VISITORS have packed out accommodation and tourist attractions in the Liverpool Plains shire, bringing a welcome boost to the economy.
Werris Creek's Rail Journeys Museum, Willow Tree's Plains Pantry, and the Quirindi Sunflower Motor Inn all reported an increase in visitor numbers.
Liverpool Plains Shire Council (LPSC) mayor Doug Hawkins said it was desperately needed off the back of the COVID-19 lockdown.
Cr Hawkins said there was a "huge downturn" because of the pandemic and border closures, so it was "extremely encouraging to see so many people on the move and visiting us once again".
"Both what I've seen when out and about, and comments from operators of tourism-related businesses, including accommodation, food and attractions, has been heartening," he said.
Hannah Shaw from the Plains Pantry said the holidays were probably the best numbers the store had seen since the onset of COVID-19.
"People have been wanting to get away and with no lockdowns and all borders open, this has been the best opportunity they've had over the last 14 months and so many took this opportunity to have a well-earned break," she said.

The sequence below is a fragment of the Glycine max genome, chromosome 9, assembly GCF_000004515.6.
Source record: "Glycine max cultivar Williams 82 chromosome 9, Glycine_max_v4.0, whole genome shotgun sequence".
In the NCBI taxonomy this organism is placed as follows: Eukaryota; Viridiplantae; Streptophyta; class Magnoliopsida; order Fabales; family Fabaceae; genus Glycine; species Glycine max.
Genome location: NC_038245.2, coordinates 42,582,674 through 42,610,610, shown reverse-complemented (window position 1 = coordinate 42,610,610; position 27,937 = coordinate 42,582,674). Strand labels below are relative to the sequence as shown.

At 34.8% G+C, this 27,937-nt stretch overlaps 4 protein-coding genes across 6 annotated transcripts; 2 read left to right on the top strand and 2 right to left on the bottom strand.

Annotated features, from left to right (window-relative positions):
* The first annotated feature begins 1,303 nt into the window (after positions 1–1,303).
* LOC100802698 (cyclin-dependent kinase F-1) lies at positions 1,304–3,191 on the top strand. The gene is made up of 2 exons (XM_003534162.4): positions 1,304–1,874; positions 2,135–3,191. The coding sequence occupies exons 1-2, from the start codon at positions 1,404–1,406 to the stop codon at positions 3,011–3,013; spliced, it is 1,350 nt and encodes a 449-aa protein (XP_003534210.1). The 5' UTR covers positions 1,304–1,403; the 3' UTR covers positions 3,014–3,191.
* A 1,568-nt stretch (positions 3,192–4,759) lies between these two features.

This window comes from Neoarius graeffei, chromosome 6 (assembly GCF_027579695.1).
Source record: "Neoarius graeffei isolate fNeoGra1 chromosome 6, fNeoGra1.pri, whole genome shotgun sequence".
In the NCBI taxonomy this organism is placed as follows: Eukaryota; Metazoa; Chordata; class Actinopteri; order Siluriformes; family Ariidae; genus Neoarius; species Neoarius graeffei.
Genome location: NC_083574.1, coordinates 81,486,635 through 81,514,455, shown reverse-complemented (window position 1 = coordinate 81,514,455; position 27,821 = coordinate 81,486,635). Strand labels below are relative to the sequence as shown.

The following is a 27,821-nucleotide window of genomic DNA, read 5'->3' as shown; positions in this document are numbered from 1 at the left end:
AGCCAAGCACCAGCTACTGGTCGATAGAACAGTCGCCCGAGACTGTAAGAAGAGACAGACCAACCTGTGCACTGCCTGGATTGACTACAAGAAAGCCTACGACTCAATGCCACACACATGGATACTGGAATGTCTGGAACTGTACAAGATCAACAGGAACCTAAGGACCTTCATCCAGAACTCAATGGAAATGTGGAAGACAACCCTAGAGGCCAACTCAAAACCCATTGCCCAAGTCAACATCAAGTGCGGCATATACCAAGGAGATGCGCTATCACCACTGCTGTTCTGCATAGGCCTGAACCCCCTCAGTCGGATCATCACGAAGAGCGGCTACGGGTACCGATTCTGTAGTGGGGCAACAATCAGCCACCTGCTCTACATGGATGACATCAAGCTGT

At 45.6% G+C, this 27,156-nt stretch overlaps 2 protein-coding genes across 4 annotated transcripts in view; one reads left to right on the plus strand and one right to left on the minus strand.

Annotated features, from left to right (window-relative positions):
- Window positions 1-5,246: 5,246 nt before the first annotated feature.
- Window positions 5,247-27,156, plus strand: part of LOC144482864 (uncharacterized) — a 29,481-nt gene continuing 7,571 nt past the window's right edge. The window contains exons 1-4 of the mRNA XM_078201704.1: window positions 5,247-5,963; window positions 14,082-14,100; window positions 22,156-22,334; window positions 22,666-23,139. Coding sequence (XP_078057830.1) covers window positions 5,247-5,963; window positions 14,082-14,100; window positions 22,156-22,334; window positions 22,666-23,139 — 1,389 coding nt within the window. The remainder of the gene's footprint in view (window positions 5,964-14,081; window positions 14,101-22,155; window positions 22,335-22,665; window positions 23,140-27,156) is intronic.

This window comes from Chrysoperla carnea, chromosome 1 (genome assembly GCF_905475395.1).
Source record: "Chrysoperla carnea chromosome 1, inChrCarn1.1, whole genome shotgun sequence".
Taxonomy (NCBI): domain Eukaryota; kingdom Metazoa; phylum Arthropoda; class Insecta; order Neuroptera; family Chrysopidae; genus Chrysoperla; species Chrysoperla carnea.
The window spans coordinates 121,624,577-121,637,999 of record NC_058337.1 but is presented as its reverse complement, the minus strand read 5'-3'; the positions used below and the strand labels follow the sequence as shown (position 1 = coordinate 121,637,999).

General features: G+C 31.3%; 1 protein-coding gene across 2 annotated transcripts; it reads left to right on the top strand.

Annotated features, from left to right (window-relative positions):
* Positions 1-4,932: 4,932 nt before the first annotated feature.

Owners of the motor inn, Tina and Jules, said there were excellent occupancy rates during this time.
"We've had a great cross section of people staying with us: families, visitors, industrial workers and a few people who've come to check out the sorghum crops now the sunflowers are no longer in bloom. It's been very good and encouraging with these numbers," Tina said.
"We've added a light show in our gardens and intend to add some smaller farm animals for the enjoyment of visitors and their kids. We really want to value add, to encourage people to come and stay with us, and at the same time have a base from which to experience this beautiful rural community from the Great Dividing Range to the fertile agricultural areas to the west."
Cr Hawkins said it was also good news at the Wallabadah and Werris Creek freedom camping areas and the Quirindi Caravan Park.
There'd been a steady stream of visitors through the Visitor Information Centre at Willow Tree seeking out things to do, as well.
"This is not only good news for the operators of these facilities, but also for other businesses that benefit from the injection these visitors provide to the local economy," he said.
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